Genevieve Spinella sold her Lincoln Navigator in August and bought a more fuel efficient Kia Soul as gasoline prices began weighing on her mind.
She is also staying closer to home when she goes out and runs errands with her family to save on gas.
“We usually go out to dinner a few times per week and now we are only going out once a week if at all,” the 32-year-old mother of two from Duarte, California said.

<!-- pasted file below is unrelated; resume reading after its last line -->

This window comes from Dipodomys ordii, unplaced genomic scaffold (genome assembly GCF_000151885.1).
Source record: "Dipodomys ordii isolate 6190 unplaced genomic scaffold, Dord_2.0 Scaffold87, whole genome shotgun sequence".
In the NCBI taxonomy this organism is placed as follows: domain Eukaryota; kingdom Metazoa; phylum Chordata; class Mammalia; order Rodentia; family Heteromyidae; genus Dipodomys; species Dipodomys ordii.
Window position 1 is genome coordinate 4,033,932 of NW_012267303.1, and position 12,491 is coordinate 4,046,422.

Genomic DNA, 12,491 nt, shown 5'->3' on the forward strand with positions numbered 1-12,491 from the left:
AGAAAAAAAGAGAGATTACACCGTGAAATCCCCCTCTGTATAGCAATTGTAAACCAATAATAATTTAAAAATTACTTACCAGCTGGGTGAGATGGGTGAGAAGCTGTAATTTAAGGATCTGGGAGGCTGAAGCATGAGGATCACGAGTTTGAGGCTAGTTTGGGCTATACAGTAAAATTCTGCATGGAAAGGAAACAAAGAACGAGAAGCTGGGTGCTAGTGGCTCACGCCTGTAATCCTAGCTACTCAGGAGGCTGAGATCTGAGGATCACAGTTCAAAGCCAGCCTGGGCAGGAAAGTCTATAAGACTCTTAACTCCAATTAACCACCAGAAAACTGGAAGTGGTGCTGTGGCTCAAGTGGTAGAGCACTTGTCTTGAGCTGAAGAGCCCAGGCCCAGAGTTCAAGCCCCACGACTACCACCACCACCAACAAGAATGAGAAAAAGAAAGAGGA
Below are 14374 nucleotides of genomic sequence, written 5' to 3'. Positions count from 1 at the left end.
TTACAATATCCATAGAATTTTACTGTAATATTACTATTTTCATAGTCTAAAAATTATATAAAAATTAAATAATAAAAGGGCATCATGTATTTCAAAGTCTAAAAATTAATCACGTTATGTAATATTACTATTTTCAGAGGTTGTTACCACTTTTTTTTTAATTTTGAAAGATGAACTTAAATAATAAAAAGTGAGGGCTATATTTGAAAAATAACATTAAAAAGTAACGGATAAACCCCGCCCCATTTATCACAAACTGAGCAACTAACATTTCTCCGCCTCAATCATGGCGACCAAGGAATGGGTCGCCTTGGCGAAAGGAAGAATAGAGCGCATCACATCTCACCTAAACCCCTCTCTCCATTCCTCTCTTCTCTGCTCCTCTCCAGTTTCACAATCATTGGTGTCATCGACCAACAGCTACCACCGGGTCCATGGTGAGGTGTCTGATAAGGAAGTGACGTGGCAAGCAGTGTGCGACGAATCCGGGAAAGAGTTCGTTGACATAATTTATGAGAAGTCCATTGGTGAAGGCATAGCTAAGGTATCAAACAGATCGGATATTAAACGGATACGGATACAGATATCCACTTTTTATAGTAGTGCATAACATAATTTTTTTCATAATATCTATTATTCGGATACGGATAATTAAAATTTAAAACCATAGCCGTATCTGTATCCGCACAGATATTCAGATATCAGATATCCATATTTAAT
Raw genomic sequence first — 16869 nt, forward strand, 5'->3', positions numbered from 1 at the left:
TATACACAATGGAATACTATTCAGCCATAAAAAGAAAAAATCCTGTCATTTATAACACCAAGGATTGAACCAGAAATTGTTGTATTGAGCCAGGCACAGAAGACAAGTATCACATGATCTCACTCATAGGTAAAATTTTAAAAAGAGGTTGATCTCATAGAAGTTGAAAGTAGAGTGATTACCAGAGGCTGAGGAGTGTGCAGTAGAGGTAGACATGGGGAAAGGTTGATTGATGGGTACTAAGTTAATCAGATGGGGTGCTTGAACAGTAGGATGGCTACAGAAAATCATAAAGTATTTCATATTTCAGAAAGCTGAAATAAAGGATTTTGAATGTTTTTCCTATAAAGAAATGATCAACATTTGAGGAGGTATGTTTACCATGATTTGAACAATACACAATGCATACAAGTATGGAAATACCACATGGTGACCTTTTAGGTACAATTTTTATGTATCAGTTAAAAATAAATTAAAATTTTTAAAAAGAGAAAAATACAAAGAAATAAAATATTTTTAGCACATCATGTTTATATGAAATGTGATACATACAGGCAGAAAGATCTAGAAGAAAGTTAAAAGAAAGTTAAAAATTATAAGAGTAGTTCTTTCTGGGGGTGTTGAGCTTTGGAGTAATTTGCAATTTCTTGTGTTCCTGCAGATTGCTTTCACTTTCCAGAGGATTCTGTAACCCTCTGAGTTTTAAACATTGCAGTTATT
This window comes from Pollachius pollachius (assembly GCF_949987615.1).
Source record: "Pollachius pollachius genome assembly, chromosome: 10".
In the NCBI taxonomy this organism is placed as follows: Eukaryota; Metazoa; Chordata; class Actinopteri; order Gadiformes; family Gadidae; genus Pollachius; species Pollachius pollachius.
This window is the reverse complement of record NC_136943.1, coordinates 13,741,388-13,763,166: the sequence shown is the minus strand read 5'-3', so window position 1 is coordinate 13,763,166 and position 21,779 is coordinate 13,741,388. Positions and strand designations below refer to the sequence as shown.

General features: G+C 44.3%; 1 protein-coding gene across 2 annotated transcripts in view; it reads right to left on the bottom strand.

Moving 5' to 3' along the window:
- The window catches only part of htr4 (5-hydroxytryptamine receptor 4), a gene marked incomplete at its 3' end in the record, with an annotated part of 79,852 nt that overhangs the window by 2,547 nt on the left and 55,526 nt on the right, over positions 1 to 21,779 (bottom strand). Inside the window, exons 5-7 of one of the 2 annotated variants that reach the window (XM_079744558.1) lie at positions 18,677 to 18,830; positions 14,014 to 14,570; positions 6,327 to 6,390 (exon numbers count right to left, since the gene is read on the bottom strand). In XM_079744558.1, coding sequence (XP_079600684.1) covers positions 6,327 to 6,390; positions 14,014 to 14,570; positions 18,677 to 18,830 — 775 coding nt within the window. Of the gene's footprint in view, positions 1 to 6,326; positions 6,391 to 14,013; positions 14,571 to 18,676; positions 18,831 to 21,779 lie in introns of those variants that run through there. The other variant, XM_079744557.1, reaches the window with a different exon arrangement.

That concern is not good news for sit down restaurants and traditional grocers.
Typically, a rise in gasoline price is usually offset by a cutback on eating out and a trade down to more affordable grocery chains, said Ken Perkins, president of research firm Retail Metrics